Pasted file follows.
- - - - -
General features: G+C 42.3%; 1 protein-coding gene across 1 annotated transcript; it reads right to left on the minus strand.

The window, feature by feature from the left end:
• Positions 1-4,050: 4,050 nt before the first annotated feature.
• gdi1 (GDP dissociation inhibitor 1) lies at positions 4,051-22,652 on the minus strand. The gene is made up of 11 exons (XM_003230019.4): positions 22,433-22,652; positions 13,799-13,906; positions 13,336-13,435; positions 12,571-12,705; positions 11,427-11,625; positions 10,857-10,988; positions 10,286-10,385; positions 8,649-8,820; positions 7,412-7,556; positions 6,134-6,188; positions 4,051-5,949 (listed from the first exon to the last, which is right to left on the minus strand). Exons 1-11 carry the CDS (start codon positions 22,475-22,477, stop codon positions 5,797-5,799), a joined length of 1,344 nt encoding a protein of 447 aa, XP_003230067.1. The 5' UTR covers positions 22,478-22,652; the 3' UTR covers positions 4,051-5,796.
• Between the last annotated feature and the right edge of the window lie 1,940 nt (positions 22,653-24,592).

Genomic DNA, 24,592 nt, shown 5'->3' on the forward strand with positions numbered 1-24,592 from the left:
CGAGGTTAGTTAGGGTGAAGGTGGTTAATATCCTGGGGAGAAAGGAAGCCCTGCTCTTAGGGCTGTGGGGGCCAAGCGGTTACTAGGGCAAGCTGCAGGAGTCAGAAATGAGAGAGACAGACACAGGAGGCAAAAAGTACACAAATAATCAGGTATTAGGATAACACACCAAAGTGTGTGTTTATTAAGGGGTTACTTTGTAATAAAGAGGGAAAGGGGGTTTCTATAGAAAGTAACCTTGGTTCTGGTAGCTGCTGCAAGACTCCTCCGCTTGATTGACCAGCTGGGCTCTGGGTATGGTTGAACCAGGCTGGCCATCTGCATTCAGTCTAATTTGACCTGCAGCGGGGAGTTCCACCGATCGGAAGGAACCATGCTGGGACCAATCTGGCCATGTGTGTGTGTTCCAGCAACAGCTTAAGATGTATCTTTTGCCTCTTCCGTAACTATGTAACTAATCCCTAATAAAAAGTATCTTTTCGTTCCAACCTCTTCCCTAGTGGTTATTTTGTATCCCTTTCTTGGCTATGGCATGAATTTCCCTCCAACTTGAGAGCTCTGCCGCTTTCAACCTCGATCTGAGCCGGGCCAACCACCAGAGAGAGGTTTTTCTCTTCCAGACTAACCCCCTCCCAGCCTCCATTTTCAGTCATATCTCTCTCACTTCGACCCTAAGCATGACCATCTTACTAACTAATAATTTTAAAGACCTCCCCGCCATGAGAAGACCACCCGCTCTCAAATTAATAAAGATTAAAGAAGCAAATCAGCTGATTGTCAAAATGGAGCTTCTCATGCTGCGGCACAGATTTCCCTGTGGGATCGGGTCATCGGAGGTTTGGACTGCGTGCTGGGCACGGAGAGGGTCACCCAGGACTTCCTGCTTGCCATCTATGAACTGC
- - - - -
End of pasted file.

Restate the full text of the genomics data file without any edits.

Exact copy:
General features: G+C 42.3%; 1 protein-coding gene across 1 annotated transcript; it reads right to left on the minus strand.

The window, feature by feature from the left end:
• Positions 1-4,050: 4,050 nt before the first annotated feature.
• gdi1 (GDP dissociation inhibitor 1) lies at positions 4,051-22,652 on the minus strand. The gene is made up of 11 exons (XM_003230019.4): positions 22,433-22,652; positions 13,799-13,906; positions 13,336-13,435; positions 12,571-12,705; positions 11,427-11,625; positions 10,857-10,988; positions 10,286-10,385; positions 8,649-8,820; positions 7,412-7,556; positions 6,134-6,188; positions 4,051-5,949 (listed from the first exon to the last, which is right to left on the minus strand). Exons 1-11 carry the CDS (start codon positions 22,475-22,477, stop codon positions 5,797-5,799), a joined length of 1,344 nt encoding a protein of 447 aa, XP_003230067.1. The 5' UTR covers positions 22,478-22,652; the 3' UTR covers positions 4,051-5,796.
• Between the last annotated feature and the right edge of the window lie 1,940 nt (positions 22,653-24,592).

Genomic DNA, 24,592 nt, shown 5'->3' on the forward strand with positions numbered 1-24,592 from the left:
CGAGGTTAGTTAGGGTGAAGGTGGTTAATATCCTGGGGAGAAAGGAAGCCCTGCTCTTAGGGCTGTGGGGGCCAAGCGGTTACTAGGGCAAGCTGCAGGAGTCAGAAATGAGAGAGACAGACACAGGAGGCAAAAAGTACACAAATAATCAGGTATTAGGATAACACACCAAAGTGTGTGTTTATTAAGGGGTTACTTTGTAATAAAGAGGGAAAGGGGGTTTCTATAGAAAGTAACCTTGGTTCTGGTAGCTGCTGCAAGACTCCTCCGCTTGATTGACCAGCTGGGCTCTGGGTATGGTTGAACCAGGCTGGCCATCTGCATTCAGTCTAATTTGACCTGCAGCGGGGAGTTCCACCGATCGGAAGGAACCATGCTGGGACCAATCTGGCCATGTGTGTGTGTTCCAGCAACAGCTTAAGATGTATCTTTTGCCTCTTCCGTAACTATGTAACTAATCCCTAATAAAAAGTATCTTTTCGTTCCAACCTCTTCCCTAGTGGTTATTTTGTATCCCTTTCTTGGCTATGGCATGAATTTCCCTCCAACTTGAGAGCTCTGCCGCTTTCAACCTCGATCTGAGCCGGGCCAACCACCAGAGAGAGGTTTTTCTCTTCCAGACTAACCCCCTCCCAGCCTCCATTTTCAGTCATATCTCTCTCACTTCGACCCTAAGCATGACCATCTTACTAACTAATAATTTTAAAGACCTCCCCGCCATGAGAAGACCACCCGCTCTCAAATTAATAAAGATTAAAGAAGCAAATCAGCTGATTGTCAAAATGGAGCTTCTCATGCTGCGGCACAGATTTCCCTGTGGGATCGGGTCATCGGAGGTTTGGACTGCGTGCTGGGCACGGAGAGGGTCACCCAGGACTTCCTGCTTGCCATCTATGAACTGC